The major international climate change talks held in Paris at the end of last year brought little attention to CCS, with only Norway and Canada specifically mentioning the technology in the official action plans submitted by each country. However, a closer look at the hugely ambitious targets laid down by the meeting can only emphasise the inevitable role of CCS if these goals are to be achieved. The real challenge with the famous ‘two-degree scenario’ or 2DS agreed to in Paris, is that it effectively allocates humanity a fixed amount of CO2 which can safely be emitted. At our current rate (around 40 billion tonnes per year), this budget of roughly 400 billion tonnes will not last very long, and most predictions show we are almost certain to overshoot it. The new ‘1.5-degree scenario’ proposed as an aspirational target in Paris presents an even greater challenge. Even if the energy industry is completely decarbonised without recourse to CCS, we will still need to start storing CO2 just to get the atmosphere back to a healthy state. What’s more, carbon-intensive industries such as steel and cement production which are much more difficult to clean up will have no choice but to turn to CCS under this strict new regime. It may seem strange, therefore, that there is so much focus on CCS for power generation, where it needs to compete with far more appealing alternatives.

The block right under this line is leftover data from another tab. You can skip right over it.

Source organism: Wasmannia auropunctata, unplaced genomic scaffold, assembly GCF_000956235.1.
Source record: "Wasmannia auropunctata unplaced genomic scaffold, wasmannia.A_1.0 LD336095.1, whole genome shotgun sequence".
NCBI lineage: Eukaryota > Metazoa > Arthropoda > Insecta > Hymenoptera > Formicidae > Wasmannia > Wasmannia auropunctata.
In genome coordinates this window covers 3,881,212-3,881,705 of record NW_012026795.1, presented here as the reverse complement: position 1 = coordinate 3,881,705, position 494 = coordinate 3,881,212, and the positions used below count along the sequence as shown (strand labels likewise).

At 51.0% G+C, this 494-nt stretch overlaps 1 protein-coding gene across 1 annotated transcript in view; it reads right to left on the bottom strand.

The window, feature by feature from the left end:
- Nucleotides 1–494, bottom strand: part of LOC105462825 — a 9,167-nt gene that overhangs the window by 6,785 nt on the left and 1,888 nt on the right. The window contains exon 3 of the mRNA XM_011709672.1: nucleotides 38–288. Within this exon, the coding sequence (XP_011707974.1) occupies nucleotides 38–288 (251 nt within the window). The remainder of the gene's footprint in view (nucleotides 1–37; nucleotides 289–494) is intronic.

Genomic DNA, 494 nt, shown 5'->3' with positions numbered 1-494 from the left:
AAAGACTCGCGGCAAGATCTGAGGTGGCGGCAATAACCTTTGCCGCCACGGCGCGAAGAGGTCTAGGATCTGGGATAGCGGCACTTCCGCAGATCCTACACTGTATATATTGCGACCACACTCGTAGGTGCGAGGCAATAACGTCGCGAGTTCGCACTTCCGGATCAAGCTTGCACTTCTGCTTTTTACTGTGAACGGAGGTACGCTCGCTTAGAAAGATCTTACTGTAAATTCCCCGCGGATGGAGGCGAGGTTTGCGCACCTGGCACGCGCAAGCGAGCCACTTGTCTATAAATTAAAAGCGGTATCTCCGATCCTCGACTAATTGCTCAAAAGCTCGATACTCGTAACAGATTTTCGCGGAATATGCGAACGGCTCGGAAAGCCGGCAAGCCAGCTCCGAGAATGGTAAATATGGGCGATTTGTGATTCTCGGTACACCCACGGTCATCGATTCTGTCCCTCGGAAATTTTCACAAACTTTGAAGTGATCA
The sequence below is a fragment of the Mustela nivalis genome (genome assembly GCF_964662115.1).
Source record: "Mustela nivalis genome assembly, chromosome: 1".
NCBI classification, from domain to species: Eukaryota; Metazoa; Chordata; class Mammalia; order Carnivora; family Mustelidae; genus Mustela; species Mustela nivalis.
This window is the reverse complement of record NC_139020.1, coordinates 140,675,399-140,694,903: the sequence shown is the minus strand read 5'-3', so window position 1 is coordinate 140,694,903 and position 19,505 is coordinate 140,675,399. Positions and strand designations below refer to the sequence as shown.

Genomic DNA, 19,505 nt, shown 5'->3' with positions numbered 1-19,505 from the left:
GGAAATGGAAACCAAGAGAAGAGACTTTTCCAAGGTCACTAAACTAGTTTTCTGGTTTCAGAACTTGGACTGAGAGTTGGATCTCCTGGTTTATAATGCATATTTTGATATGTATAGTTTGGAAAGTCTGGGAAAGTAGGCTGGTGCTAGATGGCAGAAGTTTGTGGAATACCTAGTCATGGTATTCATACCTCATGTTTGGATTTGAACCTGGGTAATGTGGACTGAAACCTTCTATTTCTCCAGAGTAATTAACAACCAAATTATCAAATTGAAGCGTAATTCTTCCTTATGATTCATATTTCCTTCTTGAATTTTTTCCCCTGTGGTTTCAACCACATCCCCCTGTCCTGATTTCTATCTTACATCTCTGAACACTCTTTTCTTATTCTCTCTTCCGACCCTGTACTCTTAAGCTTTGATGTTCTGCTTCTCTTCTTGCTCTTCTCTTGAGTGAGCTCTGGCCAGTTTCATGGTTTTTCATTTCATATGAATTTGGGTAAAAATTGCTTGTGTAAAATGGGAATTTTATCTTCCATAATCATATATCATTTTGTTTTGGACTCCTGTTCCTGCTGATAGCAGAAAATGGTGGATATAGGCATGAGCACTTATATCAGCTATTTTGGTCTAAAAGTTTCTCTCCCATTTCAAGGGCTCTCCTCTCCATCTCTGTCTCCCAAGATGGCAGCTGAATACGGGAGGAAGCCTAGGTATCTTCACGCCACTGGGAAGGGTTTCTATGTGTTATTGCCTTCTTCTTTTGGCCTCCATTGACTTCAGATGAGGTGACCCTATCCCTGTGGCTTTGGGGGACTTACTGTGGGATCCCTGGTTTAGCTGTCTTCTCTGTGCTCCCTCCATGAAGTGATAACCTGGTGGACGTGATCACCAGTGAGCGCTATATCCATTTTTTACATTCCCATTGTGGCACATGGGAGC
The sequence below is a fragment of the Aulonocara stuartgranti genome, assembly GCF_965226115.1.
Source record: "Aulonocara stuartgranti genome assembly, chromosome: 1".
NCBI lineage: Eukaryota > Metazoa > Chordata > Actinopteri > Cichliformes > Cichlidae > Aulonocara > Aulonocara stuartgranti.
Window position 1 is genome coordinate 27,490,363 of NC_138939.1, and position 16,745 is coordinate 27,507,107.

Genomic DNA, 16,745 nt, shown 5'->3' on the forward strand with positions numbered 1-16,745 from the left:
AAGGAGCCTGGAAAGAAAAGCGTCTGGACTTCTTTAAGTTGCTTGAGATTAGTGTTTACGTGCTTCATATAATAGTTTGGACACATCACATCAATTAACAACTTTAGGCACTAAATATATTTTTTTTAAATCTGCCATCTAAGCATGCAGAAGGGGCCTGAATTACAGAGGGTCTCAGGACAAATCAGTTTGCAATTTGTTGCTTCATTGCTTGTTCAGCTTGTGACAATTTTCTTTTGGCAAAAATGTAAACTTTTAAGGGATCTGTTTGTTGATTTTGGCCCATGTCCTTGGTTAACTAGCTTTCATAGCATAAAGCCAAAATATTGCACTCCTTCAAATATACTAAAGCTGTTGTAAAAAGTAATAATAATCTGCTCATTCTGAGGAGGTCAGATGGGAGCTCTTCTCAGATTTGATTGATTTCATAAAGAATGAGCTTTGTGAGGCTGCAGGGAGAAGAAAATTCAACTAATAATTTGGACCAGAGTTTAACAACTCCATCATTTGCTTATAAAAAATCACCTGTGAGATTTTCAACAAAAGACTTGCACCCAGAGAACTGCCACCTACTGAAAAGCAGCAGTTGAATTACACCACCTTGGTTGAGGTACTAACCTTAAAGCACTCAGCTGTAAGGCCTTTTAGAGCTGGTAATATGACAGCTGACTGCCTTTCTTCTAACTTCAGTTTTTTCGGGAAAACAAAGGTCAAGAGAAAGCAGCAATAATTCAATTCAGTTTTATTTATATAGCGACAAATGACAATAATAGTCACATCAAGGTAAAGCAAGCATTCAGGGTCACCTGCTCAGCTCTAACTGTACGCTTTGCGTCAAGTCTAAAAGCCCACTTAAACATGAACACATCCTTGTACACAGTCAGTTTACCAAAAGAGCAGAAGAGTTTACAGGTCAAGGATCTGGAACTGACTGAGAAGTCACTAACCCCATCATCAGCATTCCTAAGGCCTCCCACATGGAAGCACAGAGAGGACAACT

In reality, we are so perilously close to exceeding our carbon budget that CCS needs to be developed now, and applying it to clean up some of the vast number of coal plants worldwide makes more sense than trying to suck CO2 out of the atmosphere in the future. All the more so when many of these plants are brand new and predicted to run for decades, regardless of the impressive growth in renewable generation. The belief is that CCS is primarily in need of a dramatic image makeover if it is to fulfil its potential role in decarbonising our society. Much of the necessary change in perception can be driven by new technologies which are promising to capture CO2 at far less cost and energy. As the use of CCS slowly increases, people are also likely to become more used to the idea of storing CO2 underground. However, the industry could do worse than look to another black sheep of clean energy for proof that attitudes can change – nuclear power, which in many countries has gone from environmental pariah to climate change hero in less than two decades.

Toby Lockwood

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    By: Toby Lockwood

    Technical author and analyst at the IEA Clean Coal Centre